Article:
On November 15th, 1931, Chaplin took part in an open-air Thanksgiving service held at the place where the pilgrims embarked on their voyage to America. He attended as the guest of Lady Nancy Astor, who represented Plymouth as a member of Parliament.
So dense was the crowd which listened to Mr. Charles Chaplin when he spoke at an open-air Thanksgiving service held for fisher-folk at Plymouth to-day, that women and children were forced to the edge of the fish quay, the scene of the service, and one ten-year-old boy was pushed over, falling 20 feet into the sea.
A young man at once dived in after him but got into difficulties. Another man, also fully dressed, then jumped in and brought the boy safely ashore.1
|Charlie is mobbed in Plymouth|
Ten thousand people crowded on the quay and surrounded a truck bed that was used as a platform. On the truck stood Chaplin, Lady Astor, and the Bishop of Plymouth.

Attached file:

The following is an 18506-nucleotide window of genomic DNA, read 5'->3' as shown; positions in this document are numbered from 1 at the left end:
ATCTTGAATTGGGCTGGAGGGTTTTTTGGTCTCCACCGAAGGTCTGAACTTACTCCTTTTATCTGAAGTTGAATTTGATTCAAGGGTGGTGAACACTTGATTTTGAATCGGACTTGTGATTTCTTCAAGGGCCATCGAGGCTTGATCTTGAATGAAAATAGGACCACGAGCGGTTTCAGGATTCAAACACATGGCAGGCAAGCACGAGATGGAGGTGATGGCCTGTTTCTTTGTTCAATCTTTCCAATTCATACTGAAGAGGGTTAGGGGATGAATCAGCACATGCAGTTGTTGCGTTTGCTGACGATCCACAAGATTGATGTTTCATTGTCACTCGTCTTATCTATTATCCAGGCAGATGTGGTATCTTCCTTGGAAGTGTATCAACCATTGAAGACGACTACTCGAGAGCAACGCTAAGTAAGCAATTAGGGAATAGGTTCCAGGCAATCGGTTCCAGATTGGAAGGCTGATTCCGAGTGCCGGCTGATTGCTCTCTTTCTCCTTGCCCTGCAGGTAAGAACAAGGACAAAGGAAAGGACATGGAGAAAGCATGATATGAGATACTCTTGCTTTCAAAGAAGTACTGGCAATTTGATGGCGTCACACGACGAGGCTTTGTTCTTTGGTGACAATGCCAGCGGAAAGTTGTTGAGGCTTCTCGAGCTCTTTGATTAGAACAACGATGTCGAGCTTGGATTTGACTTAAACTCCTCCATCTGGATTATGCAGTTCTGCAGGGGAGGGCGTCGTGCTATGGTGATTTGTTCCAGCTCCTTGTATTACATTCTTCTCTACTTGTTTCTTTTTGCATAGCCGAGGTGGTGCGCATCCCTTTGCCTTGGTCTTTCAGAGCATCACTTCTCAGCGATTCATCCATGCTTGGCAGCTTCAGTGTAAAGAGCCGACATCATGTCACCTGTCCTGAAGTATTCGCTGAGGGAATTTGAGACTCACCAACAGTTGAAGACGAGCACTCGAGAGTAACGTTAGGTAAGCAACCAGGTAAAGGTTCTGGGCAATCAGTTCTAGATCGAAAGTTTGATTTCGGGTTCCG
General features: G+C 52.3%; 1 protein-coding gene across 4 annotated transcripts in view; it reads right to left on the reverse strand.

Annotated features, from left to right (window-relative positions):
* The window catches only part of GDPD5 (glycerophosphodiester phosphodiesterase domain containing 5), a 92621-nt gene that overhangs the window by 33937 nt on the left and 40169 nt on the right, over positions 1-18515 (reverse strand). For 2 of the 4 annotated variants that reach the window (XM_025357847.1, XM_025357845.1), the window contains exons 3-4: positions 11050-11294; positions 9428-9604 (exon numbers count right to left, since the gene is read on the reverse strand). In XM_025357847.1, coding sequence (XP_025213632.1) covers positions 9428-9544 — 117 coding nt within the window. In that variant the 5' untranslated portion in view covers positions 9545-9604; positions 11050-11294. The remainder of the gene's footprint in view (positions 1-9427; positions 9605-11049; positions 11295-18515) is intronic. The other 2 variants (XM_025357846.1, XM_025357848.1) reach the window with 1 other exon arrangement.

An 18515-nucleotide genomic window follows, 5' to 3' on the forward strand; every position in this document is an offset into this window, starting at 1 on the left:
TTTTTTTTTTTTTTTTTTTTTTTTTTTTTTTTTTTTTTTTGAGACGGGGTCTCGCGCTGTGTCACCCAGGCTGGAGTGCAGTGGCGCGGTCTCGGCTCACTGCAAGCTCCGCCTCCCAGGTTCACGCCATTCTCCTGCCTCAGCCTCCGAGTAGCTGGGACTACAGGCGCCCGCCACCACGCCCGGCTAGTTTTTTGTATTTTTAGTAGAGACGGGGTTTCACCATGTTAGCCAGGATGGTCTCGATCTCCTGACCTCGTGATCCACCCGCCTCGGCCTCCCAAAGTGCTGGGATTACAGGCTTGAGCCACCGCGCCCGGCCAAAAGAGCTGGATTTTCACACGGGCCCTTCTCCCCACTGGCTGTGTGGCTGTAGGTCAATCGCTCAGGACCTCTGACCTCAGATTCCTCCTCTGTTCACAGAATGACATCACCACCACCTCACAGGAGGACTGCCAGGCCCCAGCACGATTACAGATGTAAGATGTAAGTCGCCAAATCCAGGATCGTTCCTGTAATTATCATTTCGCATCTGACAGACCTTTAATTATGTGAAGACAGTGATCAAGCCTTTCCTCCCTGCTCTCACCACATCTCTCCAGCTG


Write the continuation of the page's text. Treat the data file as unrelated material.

Chaplin was asked by Astor to address her constituents. Holding a megaphone, he told the crowd that he sympathized with fisherman in their arduous work. “Still, we all have our tribulations,” he said. “Even millionaires have their tribulations, and we must just put up with them.”1 He went on to tell his fellow countrymen that “the more I see of England, the more I love her. But the only thing I can do for her is to make her laugh.”2
|With Lady Astor|
1Leeds Mercury, November 16, 1931
2Milwaukee Sentinel, November 16, 1931